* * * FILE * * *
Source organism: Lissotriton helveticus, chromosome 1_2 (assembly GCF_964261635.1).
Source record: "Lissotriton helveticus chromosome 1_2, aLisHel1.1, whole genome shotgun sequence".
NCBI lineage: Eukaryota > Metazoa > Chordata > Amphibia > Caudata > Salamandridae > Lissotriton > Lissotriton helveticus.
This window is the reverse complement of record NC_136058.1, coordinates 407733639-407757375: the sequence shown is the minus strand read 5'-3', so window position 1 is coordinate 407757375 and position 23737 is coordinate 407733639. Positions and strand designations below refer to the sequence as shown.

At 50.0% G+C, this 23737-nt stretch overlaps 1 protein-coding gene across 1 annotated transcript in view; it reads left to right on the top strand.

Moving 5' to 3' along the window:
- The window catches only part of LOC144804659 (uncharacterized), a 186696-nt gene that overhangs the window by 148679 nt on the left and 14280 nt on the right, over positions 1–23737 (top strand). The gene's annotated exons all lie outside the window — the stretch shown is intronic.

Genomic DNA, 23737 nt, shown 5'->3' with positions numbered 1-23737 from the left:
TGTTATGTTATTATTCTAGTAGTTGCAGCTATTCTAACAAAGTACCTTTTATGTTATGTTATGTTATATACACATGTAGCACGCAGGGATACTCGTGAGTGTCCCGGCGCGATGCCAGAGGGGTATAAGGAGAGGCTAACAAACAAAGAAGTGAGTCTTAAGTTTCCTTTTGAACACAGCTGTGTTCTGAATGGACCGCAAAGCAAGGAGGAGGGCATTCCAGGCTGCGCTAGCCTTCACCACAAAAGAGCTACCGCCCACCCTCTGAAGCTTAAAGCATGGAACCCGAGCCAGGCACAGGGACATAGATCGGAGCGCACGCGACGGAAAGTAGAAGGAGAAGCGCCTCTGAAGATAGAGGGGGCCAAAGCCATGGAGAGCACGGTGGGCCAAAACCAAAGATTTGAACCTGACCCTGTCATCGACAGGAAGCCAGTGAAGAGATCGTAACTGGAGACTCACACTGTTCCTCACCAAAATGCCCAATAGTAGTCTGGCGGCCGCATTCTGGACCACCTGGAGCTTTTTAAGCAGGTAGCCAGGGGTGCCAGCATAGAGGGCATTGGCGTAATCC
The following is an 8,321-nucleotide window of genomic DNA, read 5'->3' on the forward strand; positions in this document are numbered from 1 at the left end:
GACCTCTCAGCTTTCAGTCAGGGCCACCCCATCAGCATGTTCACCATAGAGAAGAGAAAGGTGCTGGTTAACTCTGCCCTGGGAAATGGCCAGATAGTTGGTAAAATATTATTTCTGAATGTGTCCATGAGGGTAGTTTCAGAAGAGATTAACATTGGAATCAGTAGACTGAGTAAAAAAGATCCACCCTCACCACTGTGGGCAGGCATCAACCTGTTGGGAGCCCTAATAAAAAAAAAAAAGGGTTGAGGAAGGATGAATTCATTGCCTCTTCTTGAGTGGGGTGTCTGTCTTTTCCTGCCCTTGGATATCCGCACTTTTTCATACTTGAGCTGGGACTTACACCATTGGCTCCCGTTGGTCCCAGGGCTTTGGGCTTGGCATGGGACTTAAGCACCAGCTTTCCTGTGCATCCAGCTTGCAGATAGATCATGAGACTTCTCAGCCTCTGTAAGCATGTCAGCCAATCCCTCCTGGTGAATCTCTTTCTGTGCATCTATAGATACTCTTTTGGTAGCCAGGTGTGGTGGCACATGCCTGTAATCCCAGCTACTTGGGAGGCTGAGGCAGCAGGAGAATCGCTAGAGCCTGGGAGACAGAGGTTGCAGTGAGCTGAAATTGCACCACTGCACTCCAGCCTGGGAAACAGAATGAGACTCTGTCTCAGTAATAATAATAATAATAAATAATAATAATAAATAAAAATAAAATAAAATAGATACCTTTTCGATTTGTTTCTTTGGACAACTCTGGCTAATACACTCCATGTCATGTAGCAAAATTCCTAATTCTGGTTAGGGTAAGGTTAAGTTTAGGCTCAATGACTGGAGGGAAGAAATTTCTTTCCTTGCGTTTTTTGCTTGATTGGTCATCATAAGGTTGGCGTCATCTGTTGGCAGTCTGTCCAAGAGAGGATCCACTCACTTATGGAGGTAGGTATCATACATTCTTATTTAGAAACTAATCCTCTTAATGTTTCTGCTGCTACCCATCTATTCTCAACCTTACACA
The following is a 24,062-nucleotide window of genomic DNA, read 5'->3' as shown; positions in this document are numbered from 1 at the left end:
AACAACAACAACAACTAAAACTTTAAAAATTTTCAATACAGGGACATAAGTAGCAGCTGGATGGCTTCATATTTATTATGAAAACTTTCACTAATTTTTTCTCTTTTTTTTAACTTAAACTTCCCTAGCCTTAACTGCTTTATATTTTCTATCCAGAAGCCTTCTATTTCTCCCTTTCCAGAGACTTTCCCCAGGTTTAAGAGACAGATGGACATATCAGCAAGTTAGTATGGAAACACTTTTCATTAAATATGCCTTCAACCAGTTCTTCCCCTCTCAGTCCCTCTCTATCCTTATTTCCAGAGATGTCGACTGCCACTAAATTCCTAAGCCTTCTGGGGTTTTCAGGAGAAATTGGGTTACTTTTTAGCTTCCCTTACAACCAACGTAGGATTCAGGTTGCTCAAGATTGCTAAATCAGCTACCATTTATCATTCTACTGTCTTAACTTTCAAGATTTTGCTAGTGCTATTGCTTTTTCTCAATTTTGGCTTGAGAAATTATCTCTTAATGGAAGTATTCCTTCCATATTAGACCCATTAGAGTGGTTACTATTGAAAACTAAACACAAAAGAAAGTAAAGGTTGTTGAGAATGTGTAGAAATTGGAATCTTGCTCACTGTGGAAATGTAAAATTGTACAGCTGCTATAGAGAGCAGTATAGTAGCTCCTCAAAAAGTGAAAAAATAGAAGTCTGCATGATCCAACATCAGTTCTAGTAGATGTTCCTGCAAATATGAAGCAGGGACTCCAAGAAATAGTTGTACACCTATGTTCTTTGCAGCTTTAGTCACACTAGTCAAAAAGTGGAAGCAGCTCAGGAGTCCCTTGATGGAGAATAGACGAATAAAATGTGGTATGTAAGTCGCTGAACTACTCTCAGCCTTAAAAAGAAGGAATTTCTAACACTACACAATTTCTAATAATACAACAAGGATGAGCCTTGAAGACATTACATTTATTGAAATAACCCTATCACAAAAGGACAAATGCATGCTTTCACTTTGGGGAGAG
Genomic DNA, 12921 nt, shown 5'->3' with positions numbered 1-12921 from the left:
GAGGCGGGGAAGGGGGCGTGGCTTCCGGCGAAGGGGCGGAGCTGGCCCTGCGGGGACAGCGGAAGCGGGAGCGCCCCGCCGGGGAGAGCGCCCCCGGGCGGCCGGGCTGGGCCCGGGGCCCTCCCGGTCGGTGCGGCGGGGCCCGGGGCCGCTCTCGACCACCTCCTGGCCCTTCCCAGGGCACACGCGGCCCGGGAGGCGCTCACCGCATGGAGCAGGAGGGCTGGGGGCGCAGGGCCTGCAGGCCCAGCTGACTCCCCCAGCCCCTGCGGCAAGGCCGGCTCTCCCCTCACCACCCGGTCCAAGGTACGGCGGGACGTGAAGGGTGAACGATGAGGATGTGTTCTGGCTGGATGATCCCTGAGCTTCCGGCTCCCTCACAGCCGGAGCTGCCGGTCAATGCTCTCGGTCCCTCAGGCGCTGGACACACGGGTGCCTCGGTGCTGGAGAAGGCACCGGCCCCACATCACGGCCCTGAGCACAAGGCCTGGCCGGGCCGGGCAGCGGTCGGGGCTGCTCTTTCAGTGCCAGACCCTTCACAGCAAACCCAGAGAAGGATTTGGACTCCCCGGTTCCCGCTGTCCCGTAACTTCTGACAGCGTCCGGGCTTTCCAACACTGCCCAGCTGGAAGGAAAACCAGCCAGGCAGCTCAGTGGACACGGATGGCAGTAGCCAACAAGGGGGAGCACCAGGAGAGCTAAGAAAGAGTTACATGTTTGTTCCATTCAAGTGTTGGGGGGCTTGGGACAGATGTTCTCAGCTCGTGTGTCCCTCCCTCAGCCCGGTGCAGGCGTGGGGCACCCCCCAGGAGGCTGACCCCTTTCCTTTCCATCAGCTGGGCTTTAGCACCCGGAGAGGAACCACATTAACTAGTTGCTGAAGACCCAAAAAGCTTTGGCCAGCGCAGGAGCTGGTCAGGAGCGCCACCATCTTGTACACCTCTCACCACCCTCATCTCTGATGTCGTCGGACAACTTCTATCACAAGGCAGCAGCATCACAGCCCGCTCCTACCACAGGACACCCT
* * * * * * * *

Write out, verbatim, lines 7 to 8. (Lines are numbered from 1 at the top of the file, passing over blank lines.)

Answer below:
- The window catches only part of LOC144804659 (uncharacterized), a 186696-nt gene that overhangs the window by 148679 nt on the left and 14280 nt on the right, over positions 1–23737 (top strand). The gene's annotated exons all lie outside the window — the stretch shown is intronic.

Genomic DNA, 23737 nt, shown 5'->3' with positions numbered 1-23737 from the left: